Original Report| Volume 32, ISSUE 3, P305-311, June 2019

An Open-Label, Single-Arm, Efficacy Study of Tranexamic Acid in Adolescents with Heavy Menstrual Bleeding

Published:February 04, 2019DOI:


      Study Objective

      Heavy menstrual bleeding (HMB) occurs in up to 40% of adolescent girls, significantly affecting their daily activities. Identifying alternative treatment strategies for HMB is particularly important for adolescents who prefer not to take hormonal contraception. Our objective was to determine whether use of tranexamic acid (TA) would increase health-related quality of life and decrease menstrual blood loss (MBL) in adolescents with HMB.

      Design, Setting, Participants, Interventions, and Main Outcome Measures

      In an open-label, multi-institutional, single-arm, efficacy study, patients 18 years of age or younger with HMB were treated with oral TA 1300 mg 3 times daily during the first 5 days of menses and monitored over the course of 4 menstrual cycles (1 baseline; 3 treatment cycles). Assessment of MBL was performed using the Menorrhagia Impact Questionnaire (MIQ) and the Pictorial Blood Assessment Chart. The MIQ includes Likert scale items, validated to assess the influence of HMB on quality of life. In previous studies, a 1-point decrease or more in score correlated with clinically significant improvement.


      Thirty-two patients enrolled in the study, and 25 had sufficient follow-up data to be deemed evaluable. The mean age of the participants was 14.7 years (range, 11-18 years). There was an overall improvement in all items of the MIQ, with a greater than 1-point improvement in the MIQ perceived blood loss scale. When using TA, mean Pictorial Blood Assessment Chart score improved by 100 points. There were no medication-related serious adverse events.


      Use of TA in female adolescents with HMB is well tolerated and leads to clinically meaningful reduction in MBL.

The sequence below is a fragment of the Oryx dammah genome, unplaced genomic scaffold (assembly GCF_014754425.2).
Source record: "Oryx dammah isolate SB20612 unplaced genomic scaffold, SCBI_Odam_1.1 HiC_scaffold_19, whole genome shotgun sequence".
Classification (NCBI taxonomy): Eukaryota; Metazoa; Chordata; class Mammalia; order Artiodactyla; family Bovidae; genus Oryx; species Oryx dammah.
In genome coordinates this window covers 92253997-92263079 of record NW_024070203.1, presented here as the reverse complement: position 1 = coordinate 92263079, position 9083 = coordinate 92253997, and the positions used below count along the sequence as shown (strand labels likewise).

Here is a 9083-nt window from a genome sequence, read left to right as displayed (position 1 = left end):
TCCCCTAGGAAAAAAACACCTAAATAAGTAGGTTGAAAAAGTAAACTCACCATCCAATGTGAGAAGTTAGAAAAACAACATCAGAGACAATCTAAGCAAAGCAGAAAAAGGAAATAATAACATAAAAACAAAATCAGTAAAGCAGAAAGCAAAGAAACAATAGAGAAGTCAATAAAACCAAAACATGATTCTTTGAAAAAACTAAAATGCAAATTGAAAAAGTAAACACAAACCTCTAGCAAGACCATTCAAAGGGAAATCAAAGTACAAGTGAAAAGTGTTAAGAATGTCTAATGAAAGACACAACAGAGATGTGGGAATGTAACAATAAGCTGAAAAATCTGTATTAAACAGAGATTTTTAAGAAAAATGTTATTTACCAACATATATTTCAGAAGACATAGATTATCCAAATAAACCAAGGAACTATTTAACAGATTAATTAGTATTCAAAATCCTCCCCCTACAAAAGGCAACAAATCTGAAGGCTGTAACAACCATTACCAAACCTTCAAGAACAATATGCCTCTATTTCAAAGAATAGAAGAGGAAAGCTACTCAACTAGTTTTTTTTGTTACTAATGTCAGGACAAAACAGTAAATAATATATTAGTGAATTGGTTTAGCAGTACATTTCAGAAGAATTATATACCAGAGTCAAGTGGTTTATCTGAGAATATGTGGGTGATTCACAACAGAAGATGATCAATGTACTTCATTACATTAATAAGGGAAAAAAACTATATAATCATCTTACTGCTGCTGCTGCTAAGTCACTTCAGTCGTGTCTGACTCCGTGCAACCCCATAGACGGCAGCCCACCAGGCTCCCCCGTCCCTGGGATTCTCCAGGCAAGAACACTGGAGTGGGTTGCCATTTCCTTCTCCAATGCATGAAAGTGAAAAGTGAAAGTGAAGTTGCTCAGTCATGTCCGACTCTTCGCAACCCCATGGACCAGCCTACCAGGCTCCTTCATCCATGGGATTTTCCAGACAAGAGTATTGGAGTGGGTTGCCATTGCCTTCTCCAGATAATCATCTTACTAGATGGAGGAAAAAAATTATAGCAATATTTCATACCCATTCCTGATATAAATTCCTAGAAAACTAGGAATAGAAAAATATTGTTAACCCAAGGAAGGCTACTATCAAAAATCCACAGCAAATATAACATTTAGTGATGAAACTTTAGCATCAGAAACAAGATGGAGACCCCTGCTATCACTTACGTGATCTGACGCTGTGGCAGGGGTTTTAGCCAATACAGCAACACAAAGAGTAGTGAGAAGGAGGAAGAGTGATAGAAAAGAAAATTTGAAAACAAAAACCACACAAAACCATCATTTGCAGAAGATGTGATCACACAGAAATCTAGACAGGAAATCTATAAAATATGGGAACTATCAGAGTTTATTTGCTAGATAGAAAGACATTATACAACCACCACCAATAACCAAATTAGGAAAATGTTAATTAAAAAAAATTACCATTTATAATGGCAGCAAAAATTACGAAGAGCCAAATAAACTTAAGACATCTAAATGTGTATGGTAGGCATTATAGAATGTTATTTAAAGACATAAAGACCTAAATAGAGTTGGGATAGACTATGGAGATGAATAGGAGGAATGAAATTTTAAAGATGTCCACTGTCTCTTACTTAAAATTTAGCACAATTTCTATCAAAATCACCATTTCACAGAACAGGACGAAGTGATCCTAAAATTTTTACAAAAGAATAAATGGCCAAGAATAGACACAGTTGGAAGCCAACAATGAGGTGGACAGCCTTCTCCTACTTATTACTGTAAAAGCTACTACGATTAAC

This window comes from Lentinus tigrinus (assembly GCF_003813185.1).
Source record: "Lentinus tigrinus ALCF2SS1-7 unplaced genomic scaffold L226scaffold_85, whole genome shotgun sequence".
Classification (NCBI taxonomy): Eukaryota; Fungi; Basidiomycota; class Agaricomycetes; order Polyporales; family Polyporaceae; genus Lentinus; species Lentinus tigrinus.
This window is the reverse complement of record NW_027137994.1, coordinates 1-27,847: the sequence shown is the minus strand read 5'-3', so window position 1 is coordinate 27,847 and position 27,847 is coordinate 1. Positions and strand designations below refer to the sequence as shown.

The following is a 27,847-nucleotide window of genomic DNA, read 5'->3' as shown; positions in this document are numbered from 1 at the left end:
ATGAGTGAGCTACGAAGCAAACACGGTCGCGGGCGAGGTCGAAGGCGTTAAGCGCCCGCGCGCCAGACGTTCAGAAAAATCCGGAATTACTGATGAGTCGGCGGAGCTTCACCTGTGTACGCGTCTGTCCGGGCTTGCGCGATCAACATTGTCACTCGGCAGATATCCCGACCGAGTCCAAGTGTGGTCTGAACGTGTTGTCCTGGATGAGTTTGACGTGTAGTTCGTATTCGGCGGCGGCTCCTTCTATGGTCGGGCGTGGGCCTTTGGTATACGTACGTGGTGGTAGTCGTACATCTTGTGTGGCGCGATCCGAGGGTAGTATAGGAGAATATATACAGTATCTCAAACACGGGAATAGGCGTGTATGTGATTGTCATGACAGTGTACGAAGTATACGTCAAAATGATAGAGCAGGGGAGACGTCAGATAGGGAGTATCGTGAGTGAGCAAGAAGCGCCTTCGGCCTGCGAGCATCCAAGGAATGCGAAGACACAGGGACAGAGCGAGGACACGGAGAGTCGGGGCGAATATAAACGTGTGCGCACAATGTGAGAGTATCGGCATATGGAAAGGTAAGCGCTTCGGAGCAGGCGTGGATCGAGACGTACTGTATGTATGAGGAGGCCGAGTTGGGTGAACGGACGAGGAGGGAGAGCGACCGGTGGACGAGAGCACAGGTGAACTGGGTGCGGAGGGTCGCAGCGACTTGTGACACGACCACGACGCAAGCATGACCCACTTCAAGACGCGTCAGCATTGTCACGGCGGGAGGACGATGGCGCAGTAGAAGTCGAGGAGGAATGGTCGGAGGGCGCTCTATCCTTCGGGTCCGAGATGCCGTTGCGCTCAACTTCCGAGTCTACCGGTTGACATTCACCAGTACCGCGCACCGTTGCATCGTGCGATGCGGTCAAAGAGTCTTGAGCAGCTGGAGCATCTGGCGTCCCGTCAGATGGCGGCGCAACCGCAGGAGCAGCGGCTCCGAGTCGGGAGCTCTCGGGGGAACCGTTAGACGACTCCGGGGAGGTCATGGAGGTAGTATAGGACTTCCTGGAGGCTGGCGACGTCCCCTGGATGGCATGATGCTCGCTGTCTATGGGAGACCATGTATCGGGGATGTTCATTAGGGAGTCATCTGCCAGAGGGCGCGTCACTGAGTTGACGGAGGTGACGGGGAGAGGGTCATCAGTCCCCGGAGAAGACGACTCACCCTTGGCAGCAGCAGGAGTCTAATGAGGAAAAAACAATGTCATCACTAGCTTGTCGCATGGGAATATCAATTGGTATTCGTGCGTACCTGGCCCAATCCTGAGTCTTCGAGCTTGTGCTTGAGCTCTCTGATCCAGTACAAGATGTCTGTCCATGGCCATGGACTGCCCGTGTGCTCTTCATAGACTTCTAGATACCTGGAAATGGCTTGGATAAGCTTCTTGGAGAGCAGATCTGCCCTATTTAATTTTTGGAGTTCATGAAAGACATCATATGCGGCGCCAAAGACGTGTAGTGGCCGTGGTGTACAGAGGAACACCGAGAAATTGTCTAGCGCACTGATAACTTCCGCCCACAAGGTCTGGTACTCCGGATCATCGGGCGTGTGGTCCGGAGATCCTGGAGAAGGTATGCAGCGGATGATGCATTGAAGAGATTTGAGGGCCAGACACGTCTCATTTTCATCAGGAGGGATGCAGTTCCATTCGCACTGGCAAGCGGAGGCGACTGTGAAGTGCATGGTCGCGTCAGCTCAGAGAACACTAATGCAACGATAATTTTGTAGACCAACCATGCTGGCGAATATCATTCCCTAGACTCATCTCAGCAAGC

Key Words

      To read this article in full you will need to make a payment

      Purchase one-time access:

      Academic & Personal: 24 hour online accessCorporate R&D Professionals: 24 hour online access
      One-time access price info
      • For academic or personal research use, select 'Academic and Personal'
      • For corporate R&D use, select 'Corporate R&D Professionals'


      Subscribe to Journal of Pediatric and Adolescent Gynecology
      Already a print subscriber? Claim online access
      Already an online subscriber? Sign in
      Institutional Access: Sign in to ScienceDirect


        • James A.H.
        • Ragni M.V.
        • Picozzi V.J.
        Bleeding disorders in premenopausal women: (another) public health crisis for hematology?.
        Hematology Am Soc Hematol Educ Program. 2006; : 474
        • Fraser I.S.
        • Mansour D.
        • Breymann C.
        • et al.
        Prevalence of heavy menstrual bleeding and experiences of affected women in a European patient survey.
        Int J Gynaecol Obstet. 2015; 128: 196
        • Cote I.
        • Jacobs P.
        • Cumming D.
        Work loss associated with increased menstrual loss in the United States.
        Obstet Gynecol. 2002; 100: 683
        • Pawar A.
        • Krishnan R.
        • Davis K.
        • et al.
        Perceptions about quality of life in a school- based population of adolescents with menorrhagia: implications for adolescents with bleeding disorders.
        Haemophilia. 2008; 14: 579
        • Shankar M.
        • Chi C.
        • Kadir R.A.
        Review of quality of life: menorrhagia in women with or without inherited bleeding disorders.
        Haemophilia. 2008; 14: 15
        • Zia A.
        • Rajpurkar M.
        Challenges of diagnosing and managing the adolescent with heavy menstrual bleeding.
        Thromb Res. 2016; 143: 91
        • Vo K.T.
        • Grooms L.
        • Klima J.
        • et al.
        Menstrual bleeding patterns and prevalence of bleeding disorders in a multidisciplinary adolescent hematology clinic.